Let’s face it, gospel conversations can be messy. After all, we’re not talking about a fuzzy, go-along-get-along message. The gospel has some edginess to it. Although the gospel offends, there are ways to share it without adding undue offense.
Here are a few principles and practices I’ve learned from others over the years about sharing the gospel tactfully with Muslims. These principles apply to evangelism in general, but they’re especially helpful in sharing the message of Christ with Muslim friends and acquaintances.
“Although the gospel offends, there are ways to share it without adding
Humbly Love Muslims around You
Your Muslim neighbors, colleagues, and acquaintances may dress differently, talk differently, and worship differently than you. Or they may dress and talk just like you do and not engage in public worship. It doesn’t really matter. Christ-followers love God, and they love their neighbors.
Forget that the person is Muslim, and remember that he or she is a person created in God’s image, a fellow human being, and a sinner in need of Jesus. Not a worse sinner than you, a sinner like you—without hope and life apart from Christ. Muslims need a Savior, just like you.
Remember that the gospel isn’t something you experience once and don’t ever need again. Christians daily need the life-changing power of Jesus. As the hymn says, we need Jesus every hour. So, communicate the gospel boldly but humbly, acknowledging that you also desperately needed a new heart, forgiveness, a right relationship with God, a new identity, and a new community.
Love Muslims by Praying for Them by Name
Pray for God to be at work in your friend’s heart and in the circumstances of his or her life as you share the gospel. Take a personal interest and ask questions about work, family, and life. Listen to the concerns they share. Pray for those concerns. Remember the names of their relatives.
Praying for your Muslim friends can be a key that opens the door to future conversations. The habit of talking to God in the name of Jesus (your friend) about others who have become your friends is the kind of simple, honest prayer that is basic to faithful evangelism.
Love Muslims by Listening in Order to Learn about Them
Listen in order to learn, not to refute arguments. A faithful witness asks questions in order to understand what others believe, not to refute their worldview. Listening is a great way to honor the fellow image bearer with whom you are talking.
“Don’t worry about winning arguments. We must want Jesus to win our friend’s heart more than we want to win an argument.”
Don’t worry about winning arguments. Rather, value the person with whom you are sharing and the friendship he or she offers. In Acts, gospel sharing was often a conversation lasting days or weeks. Keep the conversation going. We must want Jesus to win our friend’s heart more than we want to win an argument.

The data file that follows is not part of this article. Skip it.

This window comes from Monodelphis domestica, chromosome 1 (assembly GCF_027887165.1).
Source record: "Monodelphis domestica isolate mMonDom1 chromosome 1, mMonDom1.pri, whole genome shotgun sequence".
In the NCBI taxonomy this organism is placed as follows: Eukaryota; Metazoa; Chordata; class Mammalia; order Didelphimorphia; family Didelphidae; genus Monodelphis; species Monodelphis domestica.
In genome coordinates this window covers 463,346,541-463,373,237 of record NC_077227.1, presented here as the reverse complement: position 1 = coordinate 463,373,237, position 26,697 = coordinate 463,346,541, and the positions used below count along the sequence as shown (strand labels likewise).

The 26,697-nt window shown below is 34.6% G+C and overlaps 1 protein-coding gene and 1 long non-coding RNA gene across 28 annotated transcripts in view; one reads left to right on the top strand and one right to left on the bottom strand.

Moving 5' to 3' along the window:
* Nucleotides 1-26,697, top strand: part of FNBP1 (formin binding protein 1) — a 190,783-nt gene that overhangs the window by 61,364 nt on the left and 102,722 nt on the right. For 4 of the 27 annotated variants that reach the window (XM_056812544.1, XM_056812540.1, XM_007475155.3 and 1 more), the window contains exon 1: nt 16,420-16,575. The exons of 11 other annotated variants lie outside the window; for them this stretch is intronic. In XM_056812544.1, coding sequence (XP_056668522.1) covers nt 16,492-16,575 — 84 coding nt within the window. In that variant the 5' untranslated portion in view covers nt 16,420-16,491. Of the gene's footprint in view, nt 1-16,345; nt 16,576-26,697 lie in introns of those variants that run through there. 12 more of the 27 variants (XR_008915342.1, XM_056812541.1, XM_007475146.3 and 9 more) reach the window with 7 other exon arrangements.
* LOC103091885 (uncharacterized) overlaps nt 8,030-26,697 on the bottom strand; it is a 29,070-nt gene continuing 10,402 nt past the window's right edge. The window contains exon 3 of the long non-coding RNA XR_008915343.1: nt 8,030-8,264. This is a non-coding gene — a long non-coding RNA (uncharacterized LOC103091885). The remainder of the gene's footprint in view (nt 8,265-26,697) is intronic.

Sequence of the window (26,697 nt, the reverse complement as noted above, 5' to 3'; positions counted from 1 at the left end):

Lovingly Share Christ with the Actual Person in Front of You
Engage the person, not a cookie-cutter Muslim worldview you learned from a textbook. You are talking with a real person, not just a set of ideas or concepts. We sometimes wrongly assume things about Muslims that are not necessarily true, like
- all Muslims know the Qur’an well.
- all Muslims know Arabic well.
- all Muslims believe the same things about Muhammed, the Qur’an, and share the same worldview.
- all Muslims are alike.
Love Muslims by Boldly, Humbly, and Winsomely Introducing Them to Jesus
Focus on Jesus. Present a beautiful, accurate picture of the Savior. Tell your friends who Jesus is, why he came, what he is like, what he has done, is doing, and will do. Tell them why they also need to repent and believe this good news.
Remember there may be more than one way to explain the good news, but there is only one gospel. It is the same for all people—Muslim, Jew, atheist, Hindu, Buddhist, whomever. Introduce them to Jesus.
Love Muslims by Reciting, Explaining, and Showing Them Scripture
Jesus is attractive to those in whom the Holy Spirit is at work. Use Scripture to communicate truth about God, about human beings, about Christ, and about how to respond to the gospel.
Read the Word, recite the Word, and talk about the Bible as good news for all people. Sadly, to some people—Muslim and non-Muslim alike—Jesus is repulsive. Some people will reject the gospel no matter how well it’s communicated.
Love and Honor Muslims by Learning a Little about Islam
Here are few simple ways to honor Muslim friends as you get to know them.
- Treat the Bible with respect. Muslims treat their holy book with a great deal of respect. They will understand and respect you for doing the same.
- Speak respectfully of the Qur’an without indicating that you agree with what it says.
- Speak respectfully of Muhammed. The version of Christianity that Mohammed rejected in the seventh century was most likely a heretical, syncretistic version of the real thing. It’s doubtful that anyone ever told Muhammed the true good news of Jesus.
You are unlikely to keep a conversation and friendship if you attack Muhammed, Islam, or the Qur’an. Be an expert on Jesus and make sure your friend gets a clear, accurate picture of the gospel.
R. E. Cline helps train mobilized Christians headed to cities overseas. Find him on Twitter @RobertAndRona.
For further reading, here are two books that are short, but extremely helpful.